Heber’s criticism is that any church that requires 10% of gross as tithing is practicing priestcraft. This letter was written months before section 119 was revealed.

12.)  Mosiah also argues on behalf of the poor, distinguishing between those who have sufficient for their needs and those who do not. He releases the poor from making donations.

Mosiah 4:     24 And again, I say unto the poor, ye who have not and yet have sufficient, that ye remain from day to day; I mean all you who deny the beggar, because ye have not; I would that ye say in your hearts that: I give not because I have not, but if I had I would give. 25 And now, if ye say this in your hearts ye remain guiltless, otherwise ye are condemned; and your condemnation is just for ye covet that which ye have not received.

When we make a tithing declaration at the end of the year, we declare ourselves full tithe payers, partial tithe payers, or exempt. Who are the exempt? Mosiah would say “the poor,” those who have no surplus.

13.)  The saints are to pay tithing annually as instructed in D&C 119. The instruction to pay annually only makes sense in light of surplus. When you pay on surplus, it is only at the end of the year that you know how much surplus you have left over. Present instruction to pay tithing before you pay other obligations contradicts the revelation of D&C 119.

those who have thus been tithed shall pay one-tenth of all their interest annually

14.)  Tellingly, the Gospel Principles book remains vague on the topic of tithing:

In modern times the Joseph Smith prayed, “O Lord, show unto thy servants how much thou requirest of the properties of thy people for a tithing” (D&C 119, section introduction). The Lord answered: “This shall be the beginning of the tithing of my people. And after that, those who have thus been tithed shall pay one-tenth of all their interest annually; and this shall be a standing law unto them forever” (D&C 119:3–4). The First Presidency has explained that “one-tenth of all their interest annually” refers to our income (see First Presidency letter, Mar. 19, 1970).

But notice it points you back to the letter we covered at the beginning of this article.

15.)  The “Preach my Gospel” manual seems to be intentionally vague as well:

Tithing means one-tenth, and the Lord has commanded us to give a tenth of our increase, which is understood to mean income, that we may be blessed.

16.)  Lastly let’s look again at the First Presidency’s official doctrine on the matter from a 1970 letter sent to the wards and stakes.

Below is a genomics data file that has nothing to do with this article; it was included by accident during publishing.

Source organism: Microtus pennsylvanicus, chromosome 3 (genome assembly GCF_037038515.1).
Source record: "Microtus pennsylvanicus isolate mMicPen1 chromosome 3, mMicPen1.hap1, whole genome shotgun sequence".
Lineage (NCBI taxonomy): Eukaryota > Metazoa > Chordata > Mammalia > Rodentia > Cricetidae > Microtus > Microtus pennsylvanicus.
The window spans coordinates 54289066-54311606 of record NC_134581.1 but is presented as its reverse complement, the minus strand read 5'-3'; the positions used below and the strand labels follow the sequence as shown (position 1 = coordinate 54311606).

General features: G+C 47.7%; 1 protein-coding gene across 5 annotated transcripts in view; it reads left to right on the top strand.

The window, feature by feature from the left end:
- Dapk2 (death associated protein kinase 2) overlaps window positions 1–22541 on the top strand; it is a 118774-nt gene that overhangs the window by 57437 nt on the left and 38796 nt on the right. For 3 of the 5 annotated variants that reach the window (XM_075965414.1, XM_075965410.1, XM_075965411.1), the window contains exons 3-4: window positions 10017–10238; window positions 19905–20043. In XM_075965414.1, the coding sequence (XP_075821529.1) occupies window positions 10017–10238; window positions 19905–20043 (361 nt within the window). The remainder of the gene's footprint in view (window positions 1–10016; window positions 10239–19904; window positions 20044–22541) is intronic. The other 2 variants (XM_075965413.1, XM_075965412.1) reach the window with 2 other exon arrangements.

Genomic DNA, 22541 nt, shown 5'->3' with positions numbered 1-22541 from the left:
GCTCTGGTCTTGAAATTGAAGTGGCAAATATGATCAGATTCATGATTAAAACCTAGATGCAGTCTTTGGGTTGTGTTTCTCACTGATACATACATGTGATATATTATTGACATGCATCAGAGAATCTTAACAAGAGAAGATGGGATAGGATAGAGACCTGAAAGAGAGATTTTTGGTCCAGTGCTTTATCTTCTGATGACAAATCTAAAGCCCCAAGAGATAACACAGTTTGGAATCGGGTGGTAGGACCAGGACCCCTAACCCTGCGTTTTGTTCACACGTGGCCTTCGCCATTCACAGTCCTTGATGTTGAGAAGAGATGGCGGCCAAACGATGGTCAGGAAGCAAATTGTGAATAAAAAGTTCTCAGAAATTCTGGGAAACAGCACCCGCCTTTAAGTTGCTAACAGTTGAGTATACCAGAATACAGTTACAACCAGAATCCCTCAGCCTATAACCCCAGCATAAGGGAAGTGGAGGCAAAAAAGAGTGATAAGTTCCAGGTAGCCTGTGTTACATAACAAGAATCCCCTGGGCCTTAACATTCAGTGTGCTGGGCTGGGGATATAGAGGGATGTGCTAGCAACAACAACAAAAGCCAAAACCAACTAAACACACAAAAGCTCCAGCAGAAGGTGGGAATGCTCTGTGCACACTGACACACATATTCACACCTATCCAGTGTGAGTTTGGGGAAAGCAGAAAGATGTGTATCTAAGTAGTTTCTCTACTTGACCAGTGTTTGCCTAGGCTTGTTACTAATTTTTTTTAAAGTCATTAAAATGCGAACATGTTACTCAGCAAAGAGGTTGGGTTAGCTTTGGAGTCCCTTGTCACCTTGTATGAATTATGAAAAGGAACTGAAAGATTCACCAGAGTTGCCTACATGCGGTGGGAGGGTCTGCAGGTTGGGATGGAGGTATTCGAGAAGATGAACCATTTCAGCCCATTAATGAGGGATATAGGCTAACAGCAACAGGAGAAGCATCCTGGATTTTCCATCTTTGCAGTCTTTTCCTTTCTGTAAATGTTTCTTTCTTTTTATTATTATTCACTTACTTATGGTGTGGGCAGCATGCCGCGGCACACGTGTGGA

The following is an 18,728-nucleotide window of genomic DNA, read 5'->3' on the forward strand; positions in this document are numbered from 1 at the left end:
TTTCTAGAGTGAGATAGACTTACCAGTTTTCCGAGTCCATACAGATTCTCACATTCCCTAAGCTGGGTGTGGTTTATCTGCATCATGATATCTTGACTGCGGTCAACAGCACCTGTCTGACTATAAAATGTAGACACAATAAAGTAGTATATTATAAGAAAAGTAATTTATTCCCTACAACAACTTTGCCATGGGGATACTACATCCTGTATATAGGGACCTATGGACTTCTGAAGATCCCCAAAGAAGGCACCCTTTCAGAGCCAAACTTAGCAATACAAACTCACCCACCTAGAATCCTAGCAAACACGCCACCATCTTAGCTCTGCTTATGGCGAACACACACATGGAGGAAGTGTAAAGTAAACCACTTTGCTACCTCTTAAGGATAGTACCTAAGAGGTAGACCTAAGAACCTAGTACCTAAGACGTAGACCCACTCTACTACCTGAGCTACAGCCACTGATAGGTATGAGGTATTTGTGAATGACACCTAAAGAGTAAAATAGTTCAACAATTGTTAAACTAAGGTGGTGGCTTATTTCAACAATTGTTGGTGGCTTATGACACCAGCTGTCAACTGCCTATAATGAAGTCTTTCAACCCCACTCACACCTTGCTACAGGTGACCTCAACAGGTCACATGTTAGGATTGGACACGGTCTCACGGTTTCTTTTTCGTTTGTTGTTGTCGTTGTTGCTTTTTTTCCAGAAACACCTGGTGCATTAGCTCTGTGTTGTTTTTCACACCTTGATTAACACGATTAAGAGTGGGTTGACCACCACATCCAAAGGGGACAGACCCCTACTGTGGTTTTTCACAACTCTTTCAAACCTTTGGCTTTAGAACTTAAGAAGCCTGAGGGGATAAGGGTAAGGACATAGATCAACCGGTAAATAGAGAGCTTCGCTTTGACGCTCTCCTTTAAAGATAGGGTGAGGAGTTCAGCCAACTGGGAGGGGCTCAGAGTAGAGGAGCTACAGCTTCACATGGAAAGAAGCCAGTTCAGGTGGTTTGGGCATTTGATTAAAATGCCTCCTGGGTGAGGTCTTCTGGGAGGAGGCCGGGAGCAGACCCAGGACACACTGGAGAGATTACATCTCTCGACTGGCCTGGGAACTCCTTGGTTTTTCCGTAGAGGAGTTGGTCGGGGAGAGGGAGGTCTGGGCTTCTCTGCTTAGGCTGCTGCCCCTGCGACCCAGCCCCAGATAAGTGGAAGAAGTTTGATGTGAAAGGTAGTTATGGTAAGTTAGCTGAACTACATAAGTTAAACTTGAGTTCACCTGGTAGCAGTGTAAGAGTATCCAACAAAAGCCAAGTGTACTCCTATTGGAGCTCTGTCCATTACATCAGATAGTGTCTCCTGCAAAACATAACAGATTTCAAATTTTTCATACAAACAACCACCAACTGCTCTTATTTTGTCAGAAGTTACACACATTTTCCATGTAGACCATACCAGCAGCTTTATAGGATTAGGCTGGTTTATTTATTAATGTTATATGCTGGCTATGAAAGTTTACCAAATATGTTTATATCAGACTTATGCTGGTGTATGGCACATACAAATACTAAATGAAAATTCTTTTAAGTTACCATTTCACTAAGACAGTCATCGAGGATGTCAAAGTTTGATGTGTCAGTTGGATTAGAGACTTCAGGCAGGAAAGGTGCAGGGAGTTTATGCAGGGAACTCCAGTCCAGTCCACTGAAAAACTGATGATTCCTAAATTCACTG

For your guidance in this matter, please be advised that we have uniformly replied that the simplest statement we know of is that statement of the Lord himself that the members of the Church should pay one-tenth of all their interest annually, which is understood to mean income. No one is justified in making any other statement than this. We feel that every member of the Church should be entitled to make his own decision as to what he thinks he owes the Lord, and to make payment accordingly.

It should be noted that the Lord never mentions the word “income” in the revelation (section 119), but only surplus and interest. “Income” is man’s addition even if they are men of God. They admit as much when they state the word interest is “understood” (understood by them without certainty) to mean income.

By remaining deliberately vague, leaders are signaling that they are protecting each member’s right to seek out their own answer among all the possible interpretations without anyone else, including local leaders, imposing an answer on them.

17.)  The handbook of instruction sticks with this vague definition:

The simplest statement we know of is the statement of the Lord himself, namely, that the members of the Church should pay one-tenth of all their interest annually,’ which is understood to mean income. No one is justified in making any other statement than this.” (First Presidency letter, 19 Mar. 1970;see also D&C 119:4)

18.)  The “Encyclopedia of Mormonism” While arguing that interest means “income” also states clearly that each person has a right to determine what an honest and fair tithe is and pay it accordingly.

A 1970 letter from the First Presidency stated that notwithstanding the fact that members should pay one-tenth of their income, “every member of the Church is entitled to make his own decision as to what he thinks he owes the Lord and to make payment accordingly” (Mar. 19, 1970; cf. Doxey, pp. 16, 18). Hence, the exact amount paid is not as important as that each member feels that he or she has paid an honest tenth.

Often for individuals who enter a deep faith crisis they become very aware they may be donating money to an institution that in fact may not be what it claims and may even be doing harm to others.  This tension can make matters work and cause a quick and painful exit from the church.  I wish every member knew the room they had on this issue.  To give a doubting member room to donate what their conscience and communication with God dictates will allow many of them to slow down and work out their faith journey in a more practical patient way often leading to them remaining in.

I personally have been paying tithing on surplus income for two years now. It has been a blessing to our family to pay tithing and I am grateful the Lord and his Church have encouraged me to get my own answer and for them to respect that answer as long as it was done with prayer and thought. I hold dear the right for each individual to arrive at their own answer with humility and prayer, while I also encourage each member to understand fully all options before seeking that guidance. May we each be blessed as we seek guidance on this matter.